Searching for meaning in the queue for the new Yeezys
Is it more tragic to buy Yeezys for resale, or because you think they’re sick?
What is it about a pair of trainers that makes you want to queue up before the shops open? I wanted to discover just what the people who are “into” trainers are really like – so I headed down to Oxford Street to meet the young men queueing up for the new Yeezys.
The first guys I met were two young lads, no older than 17, who had originally travelled an hour to Bournemouth before being turned away by the store because they didn’t have the raffle ticket needed buy a pair of the Yeezy Boost 350 v2. Thus, they were redirected to London – another two hours of travel.
The plucky young lads were again unsuccessful, but seemed fairly content to wait another four hours before going online at 3pm to try and buy a pair: “There’s less chance online but it just depends on how many computers you have set up.”
Surely there must have been something to evoke such a strong response to a pair of shoes? “I just like trainers. I like shoes.”
Luckily, I soon found another guy who had a far less insipid explanation: “It’s just the hype. It’s different for everyone, but I just wanted a pair for my collection.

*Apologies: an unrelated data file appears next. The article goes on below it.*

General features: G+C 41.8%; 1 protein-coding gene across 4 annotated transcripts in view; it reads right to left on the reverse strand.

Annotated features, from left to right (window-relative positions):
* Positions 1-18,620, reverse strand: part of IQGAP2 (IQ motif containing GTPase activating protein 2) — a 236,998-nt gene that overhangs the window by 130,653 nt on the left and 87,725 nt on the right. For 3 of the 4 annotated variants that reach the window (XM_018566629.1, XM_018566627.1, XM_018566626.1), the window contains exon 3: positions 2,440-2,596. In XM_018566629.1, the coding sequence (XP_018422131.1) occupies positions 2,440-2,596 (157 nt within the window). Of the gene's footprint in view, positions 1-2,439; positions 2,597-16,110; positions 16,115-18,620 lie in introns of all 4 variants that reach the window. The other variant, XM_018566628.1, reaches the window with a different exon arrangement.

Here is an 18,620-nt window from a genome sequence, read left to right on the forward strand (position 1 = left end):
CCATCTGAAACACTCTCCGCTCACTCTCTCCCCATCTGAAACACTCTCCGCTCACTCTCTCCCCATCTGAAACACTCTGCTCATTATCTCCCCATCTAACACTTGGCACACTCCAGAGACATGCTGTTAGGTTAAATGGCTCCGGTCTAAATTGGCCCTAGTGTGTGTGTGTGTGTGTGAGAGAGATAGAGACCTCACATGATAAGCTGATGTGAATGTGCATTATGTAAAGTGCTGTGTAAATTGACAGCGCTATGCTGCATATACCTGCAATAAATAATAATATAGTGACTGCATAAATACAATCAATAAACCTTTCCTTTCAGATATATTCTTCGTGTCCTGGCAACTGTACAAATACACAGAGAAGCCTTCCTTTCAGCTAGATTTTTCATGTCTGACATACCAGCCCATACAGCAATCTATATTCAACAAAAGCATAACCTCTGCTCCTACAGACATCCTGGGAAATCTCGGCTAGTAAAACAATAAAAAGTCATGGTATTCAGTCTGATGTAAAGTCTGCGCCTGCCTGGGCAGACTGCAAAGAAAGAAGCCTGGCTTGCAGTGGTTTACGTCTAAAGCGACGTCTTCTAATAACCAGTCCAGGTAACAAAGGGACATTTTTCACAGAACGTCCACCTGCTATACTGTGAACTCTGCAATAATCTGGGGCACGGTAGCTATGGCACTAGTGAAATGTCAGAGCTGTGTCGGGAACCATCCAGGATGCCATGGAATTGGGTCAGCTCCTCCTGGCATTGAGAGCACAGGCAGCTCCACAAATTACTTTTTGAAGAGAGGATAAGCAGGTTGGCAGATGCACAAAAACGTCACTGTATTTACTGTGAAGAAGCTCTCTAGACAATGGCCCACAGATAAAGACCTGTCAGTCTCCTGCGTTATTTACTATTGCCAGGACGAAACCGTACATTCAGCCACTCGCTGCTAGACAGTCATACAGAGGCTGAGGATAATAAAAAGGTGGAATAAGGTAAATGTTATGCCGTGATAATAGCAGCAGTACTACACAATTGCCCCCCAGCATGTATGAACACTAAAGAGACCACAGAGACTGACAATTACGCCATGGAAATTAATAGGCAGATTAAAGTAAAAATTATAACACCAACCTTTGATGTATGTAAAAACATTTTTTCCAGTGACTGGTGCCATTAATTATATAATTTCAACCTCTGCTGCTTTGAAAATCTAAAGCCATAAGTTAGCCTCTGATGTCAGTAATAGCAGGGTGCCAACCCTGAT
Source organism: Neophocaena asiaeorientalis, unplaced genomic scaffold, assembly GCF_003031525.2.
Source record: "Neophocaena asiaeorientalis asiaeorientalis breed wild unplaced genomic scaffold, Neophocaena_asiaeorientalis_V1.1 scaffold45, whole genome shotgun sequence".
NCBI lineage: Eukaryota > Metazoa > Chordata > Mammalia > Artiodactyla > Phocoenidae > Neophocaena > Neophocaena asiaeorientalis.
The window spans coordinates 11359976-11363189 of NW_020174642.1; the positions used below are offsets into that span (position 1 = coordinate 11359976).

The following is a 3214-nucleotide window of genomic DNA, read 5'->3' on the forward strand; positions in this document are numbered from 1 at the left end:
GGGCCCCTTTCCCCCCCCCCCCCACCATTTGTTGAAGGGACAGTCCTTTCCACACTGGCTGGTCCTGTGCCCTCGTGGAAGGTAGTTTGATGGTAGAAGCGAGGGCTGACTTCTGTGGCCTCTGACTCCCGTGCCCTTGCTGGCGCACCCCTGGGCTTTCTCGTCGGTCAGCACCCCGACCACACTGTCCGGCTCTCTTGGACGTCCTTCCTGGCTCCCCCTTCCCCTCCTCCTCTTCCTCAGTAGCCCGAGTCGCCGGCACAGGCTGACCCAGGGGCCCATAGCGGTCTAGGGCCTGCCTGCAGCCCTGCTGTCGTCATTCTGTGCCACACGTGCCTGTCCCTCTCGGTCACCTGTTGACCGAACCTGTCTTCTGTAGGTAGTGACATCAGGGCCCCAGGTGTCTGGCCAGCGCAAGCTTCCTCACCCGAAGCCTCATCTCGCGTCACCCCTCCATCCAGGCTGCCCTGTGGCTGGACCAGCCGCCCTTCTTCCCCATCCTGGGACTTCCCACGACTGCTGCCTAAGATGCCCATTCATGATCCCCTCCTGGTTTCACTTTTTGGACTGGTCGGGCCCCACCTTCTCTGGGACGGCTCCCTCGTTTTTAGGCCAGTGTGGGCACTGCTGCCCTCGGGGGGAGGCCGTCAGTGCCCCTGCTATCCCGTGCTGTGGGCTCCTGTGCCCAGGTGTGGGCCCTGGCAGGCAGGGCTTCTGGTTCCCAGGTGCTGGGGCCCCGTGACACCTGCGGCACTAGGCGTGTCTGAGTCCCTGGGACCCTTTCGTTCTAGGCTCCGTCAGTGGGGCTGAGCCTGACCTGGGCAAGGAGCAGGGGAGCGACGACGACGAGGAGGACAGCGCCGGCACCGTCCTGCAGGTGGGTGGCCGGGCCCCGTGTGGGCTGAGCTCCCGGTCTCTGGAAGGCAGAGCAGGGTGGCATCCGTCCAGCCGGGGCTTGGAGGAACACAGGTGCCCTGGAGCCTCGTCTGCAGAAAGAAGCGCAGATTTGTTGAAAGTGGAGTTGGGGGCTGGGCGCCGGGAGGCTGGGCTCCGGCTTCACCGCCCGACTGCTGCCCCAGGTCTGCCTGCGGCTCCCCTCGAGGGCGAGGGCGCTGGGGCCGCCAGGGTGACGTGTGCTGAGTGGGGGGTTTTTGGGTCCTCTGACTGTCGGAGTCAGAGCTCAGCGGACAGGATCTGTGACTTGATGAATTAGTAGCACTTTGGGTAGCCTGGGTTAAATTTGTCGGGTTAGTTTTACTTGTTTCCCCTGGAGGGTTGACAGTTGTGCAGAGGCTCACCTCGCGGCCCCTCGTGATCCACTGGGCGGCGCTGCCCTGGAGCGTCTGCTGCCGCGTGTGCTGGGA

“I have 80 pairs but these are my first Yeezys as it’s really hard to cop them. I didn’t want to buy them on resale because it’s too expensive, I’m not about that life. It’s just luck, anyone can win through the app.”
Everyone kept on talking about “winning” the chance to buy the shoes, which was puzzling. The demand for Yeezys is high and the supply is low that Adidas have managed to gamify selling trainers. People feel like they have achieved a victory, being one of the lucky few allowed to spend £150 on a pair of trainers.
Obviously, the majority of the people who were happy to talk to me were the ones who were there out of love for the trainer, but a few were there because of the phenomenon of reselling limited edition trainers at an exorbitant price.
“I’m going to sell them for a high price like £1000 and I’m going to be buying them for £150,” one guy told me.
Another was a frequent reseller: “I bought these for £150 and I’m going to try and get £800 for them.